Thursday, February 17, 2011

44. Paying

It was finally warm enough to go outdoors and C.W. said he would meet me for a walk. When I met him near the Clinton School for Public Service he was dressed a lot like Brad Pitt in the move “Troy.” There was one exception, he wore a paisley robe and he affected a mincing sort of walk like John Wayne’s.

“Who the hell are you supposed to be?” I said.

Without missing a stride, he turned his face toward mine and said, in a voice somewhere between tenor and soprano, “I am the Great Alexander, come to save your species.”

“Say what?”

“You are treading on the eve of destruction and I am going to lead you back.”

“And how exactly,” I said. “Are you going to accomplish that?”

“Have you not read of my exploits?”

“Oh yes.”

“And how I solved the problem of the ‘Gordian Knot?’”

“Well, sometimes that is treated more as myth than history. But yes, I remember the story.”

As he reached for it, I noticed his sword for the first time. Its sheath was encrusted with pearl and the material was color-coordinated with his robe.

As he grasped the handle, he explained. “Then you know how the great king Midas had tied an ox to a pole in the middle of Gordium using a knot so intricate in design that the ruler allowed as the one who could loose the knot would rule all of Asia.”

“Sounds familiar.”

“And you know how I loosed it?”

“With your sword?”

“And I didn’t even have to whack it very hard,” he said rather softly.

“So what does this have to do with saving my species?”

“It seems,” he said. “That your government has gotten itself into a mess by spending more money than it takes in.”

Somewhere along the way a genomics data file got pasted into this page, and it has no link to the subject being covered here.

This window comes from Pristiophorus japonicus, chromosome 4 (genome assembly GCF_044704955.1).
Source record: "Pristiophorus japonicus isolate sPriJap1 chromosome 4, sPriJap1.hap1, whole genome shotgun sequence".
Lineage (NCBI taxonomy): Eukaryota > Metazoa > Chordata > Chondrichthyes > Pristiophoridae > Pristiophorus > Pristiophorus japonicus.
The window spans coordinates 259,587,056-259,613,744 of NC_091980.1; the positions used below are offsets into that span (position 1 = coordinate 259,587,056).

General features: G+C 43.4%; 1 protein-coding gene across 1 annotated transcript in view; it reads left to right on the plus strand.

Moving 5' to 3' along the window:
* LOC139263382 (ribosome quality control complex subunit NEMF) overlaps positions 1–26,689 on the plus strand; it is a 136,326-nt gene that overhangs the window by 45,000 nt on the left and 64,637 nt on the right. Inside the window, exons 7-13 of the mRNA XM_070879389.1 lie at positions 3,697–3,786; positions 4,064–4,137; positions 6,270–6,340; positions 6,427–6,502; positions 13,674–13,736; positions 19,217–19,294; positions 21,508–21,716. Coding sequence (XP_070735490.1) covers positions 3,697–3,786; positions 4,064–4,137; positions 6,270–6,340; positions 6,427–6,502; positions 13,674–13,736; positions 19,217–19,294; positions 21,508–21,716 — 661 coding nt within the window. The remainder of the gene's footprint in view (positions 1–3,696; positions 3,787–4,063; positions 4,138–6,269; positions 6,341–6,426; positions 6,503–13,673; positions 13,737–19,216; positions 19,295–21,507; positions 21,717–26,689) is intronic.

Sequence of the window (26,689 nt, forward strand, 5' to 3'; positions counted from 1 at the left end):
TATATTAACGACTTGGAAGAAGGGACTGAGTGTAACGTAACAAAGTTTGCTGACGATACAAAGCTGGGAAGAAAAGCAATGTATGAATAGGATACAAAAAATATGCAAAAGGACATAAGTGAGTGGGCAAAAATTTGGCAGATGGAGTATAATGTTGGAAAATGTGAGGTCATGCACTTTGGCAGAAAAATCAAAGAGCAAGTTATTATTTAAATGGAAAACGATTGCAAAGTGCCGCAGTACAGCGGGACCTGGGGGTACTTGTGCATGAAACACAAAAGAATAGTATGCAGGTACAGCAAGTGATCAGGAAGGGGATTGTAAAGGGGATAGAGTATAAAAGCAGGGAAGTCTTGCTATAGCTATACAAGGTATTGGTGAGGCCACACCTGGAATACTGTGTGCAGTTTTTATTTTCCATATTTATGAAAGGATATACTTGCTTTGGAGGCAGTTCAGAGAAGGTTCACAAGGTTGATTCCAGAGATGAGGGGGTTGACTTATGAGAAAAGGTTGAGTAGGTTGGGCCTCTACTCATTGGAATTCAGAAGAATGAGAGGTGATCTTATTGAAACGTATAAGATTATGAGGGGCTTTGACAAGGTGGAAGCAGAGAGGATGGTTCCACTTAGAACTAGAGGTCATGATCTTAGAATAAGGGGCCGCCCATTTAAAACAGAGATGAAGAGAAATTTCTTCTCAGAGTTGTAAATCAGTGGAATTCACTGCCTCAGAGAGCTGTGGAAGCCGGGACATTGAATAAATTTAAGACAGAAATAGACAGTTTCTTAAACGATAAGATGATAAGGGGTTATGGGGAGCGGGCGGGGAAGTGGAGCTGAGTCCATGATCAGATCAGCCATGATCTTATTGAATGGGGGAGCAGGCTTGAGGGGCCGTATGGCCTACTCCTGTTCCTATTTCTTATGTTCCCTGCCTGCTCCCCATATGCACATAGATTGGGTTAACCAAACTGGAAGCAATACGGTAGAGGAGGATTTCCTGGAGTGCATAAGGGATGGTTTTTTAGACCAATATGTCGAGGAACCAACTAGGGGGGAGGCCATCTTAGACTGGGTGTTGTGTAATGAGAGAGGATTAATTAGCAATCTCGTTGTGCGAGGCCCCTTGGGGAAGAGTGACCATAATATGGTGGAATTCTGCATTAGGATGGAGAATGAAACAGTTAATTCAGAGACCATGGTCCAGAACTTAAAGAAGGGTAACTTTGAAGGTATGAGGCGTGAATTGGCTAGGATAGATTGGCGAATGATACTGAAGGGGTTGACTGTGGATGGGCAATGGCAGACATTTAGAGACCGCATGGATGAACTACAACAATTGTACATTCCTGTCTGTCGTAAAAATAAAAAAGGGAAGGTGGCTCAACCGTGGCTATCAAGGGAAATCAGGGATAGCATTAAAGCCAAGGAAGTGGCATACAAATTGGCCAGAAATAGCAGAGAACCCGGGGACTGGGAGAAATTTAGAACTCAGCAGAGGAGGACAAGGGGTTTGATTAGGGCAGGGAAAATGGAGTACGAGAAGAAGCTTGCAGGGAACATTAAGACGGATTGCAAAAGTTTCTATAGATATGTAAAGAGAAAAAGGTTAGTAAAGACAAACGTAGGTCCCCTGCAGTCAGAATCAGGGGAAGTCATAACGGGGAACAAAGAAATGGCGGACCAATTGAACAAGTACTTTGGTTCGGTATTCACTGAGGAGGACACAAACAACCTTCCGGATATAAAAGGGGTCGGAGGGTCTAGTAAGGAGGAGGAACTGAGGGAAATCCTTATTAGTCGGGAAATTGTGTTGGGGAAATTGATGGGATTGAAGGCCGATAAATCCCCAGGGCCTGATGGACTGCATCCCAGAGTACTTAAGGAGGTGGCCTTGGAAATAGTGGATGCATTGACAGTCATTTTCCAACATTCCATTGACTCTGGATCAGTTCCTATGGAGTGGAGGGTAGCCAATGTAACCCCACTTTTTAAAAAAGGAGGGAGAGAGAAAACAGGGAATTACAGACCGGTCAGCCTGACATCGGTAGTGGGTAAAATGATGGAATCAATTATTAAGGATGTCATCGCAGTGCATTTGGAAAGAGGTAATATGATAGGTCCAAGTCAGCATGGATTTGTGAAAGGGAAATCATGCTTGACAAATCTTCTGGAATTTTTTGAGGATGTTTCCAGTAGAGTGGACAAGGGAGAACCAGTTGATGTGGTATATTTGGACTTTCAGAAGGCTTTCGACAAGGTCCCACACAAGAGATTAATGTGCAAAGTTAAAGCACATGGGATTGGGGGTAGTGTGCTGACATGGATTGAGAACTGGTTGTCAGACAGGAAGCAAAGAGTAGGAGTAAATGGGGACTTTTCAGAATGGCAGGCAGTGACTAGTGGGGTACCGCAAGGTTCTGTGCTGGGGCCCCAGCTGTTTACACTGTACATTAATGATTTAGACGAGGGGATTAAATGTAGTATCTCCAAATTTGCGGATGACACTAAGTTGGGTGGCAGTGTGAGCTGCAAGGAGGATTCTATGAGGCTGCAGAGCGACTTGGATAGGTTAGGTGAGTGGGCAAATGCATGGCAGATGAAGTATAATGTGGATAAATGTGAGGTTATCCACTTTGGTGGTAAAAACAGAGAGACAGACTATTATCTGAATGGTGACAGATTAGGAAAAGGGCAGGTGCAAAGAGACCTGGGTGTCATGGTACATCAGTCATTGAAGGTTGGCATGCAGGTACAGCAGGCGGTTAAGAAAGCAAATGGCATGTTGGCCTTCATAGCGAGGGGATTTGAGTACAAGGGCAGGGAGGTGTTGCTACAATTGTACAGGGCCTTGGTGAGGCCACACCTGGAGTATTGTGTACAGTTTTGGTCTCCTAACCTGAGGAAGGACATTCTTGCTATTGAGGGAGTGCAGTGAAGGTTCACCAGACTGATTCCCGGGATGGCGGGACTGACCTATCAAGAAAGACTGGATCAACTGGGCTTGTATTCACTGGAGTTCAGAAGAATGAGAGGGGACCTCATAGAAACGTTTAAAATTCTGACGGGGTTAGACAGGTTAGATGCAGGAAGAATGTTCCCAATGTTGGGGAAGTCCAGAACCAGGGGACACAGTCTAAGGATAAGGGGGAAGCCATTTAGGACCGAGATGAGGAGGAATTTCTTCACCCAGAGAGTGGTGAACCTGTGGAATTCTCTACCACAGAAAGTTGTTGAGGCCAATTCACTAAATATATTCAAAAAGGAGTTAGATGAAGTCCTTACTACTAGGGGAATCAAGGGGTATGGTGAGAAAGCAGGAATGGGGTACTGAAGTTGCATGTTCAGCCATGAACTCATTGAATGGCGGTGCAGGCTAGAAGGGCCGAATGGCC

“Seems so,” I agreed.

“And there was this ...,” he stopped for a second and looked out across the river. “I can’t force myself to call him a ruler.”

“What are you talking about?”

“There was this man who started two wars without a plan to pay for their cost.”

“Oh, that man,” I said.

“And now you are in a real mess and on the verge of financial collapse.”

“Seem so,” I said.

“I know a little something about wars.” He said.

“So I have heard.” I always go along with him when he is on a roll.

You folks really don't have a clue, do you? - C.W.
“First, they are almost as much fun as flower-arranging.”

“I’ll take your word for it.”

“Second, I made my people pay for them as long as they would.” With this he drew his sword and brought it down upon the imaginary knot binding the country’s financial freedom.

“You know,” he said. “If I were to fly visitors into your country from all over the galaxy—and I won’t because some of them are quite scary—they would be amazed at your species’ blindness in the connection between having things and paying for them.”

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